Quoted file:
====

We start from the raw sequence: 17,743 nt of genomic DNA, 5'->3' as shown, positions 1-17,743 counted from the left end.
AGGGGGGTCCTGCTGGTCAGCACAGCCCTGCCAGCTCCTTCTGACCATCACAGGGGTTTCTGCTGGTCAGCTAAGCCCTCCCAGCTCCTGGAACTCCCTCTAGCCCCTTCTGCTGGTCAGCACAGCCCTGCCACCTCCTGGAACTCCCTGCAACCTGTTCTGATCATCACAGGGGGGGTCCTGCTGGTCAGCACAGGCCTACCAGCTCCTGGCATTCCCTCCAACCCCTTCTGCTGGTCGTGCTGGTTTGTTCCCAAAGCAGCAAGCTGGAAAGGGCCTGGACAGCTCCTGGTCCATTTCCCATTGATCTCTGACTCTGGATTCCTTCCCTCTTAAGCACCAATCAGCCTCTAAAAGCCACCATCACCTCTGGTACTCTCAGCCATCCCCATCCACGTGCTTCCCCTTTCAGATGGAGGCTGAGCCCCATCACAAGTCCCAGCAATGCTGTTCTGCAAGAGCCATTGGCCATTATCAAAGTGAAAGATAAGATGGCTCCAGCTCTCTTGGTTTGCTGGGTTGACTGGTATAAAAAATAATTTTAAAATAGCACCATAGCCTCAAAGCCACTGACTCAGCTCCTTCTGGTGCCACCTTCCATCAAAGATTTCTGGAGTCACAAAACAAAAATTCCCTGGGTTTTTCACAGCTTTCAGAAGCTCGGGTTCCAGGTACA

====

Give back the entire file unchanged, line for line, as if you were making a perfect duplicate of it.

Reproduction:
We start from the raw sequence: 17,743 nt of genomic DNA, 5'->3' as shown, positions 1-17,743 counted from the left end.
AGGGGGGTCCTGCTGGTCAGCACAGCCCTGCCAGCTCCTTCTGACCATCACAGGGGTTTCTGCTGGTCAGCTAAGCCCTCCCAGCTCCTGGAACTCCCTCTAGCCCCTTCTGCTGGTCAGCACAGCCCTGCCACCTCCTGGAACTCCCTGCAACCTGTTCTGATCATCACAGGGGGGGTCCTGCTGGTCAGCACAGGCCTACCAGCTCCTGGCATTCCCTCCAACCCCTTCTGCTGGTCGTGCTGGTTTGTTCCCAAAGCAGCAAGCTGGAAAGGGCCTGGACAGCTCCTGGTCCATTTCCCATTGATCTCTGACTCTGGATTCCTTCCCTCTTAAGCACCAATCAGCCTCTAAAAGCCACCATCACCTCTGGTACTCTCAGCCATCCCCATCCACGTGCTTCCCCTTTCAGATGGAGGCTGAGCCCCATCACAAGTCCCAGCAATGCTGTTCTGCAAGAGCCATTGGCCATTATCAAAGTGAAAGATAAGATGGCTCCAGCTCTCTTGGTTTGCTGGGTTGACTGGTATAAAAAATAATTTTAAAATAGCACCATAGCCTCAAAGCCACTGACTCAGCTCCTTCTGGTGCCACCTTCCATCAAAGATTTCTGGAGTCACAAAACAAAAATTCCCTGGGTTTTTCACAGCTTTCAGAAGCTCGGGTTCCAGGTACA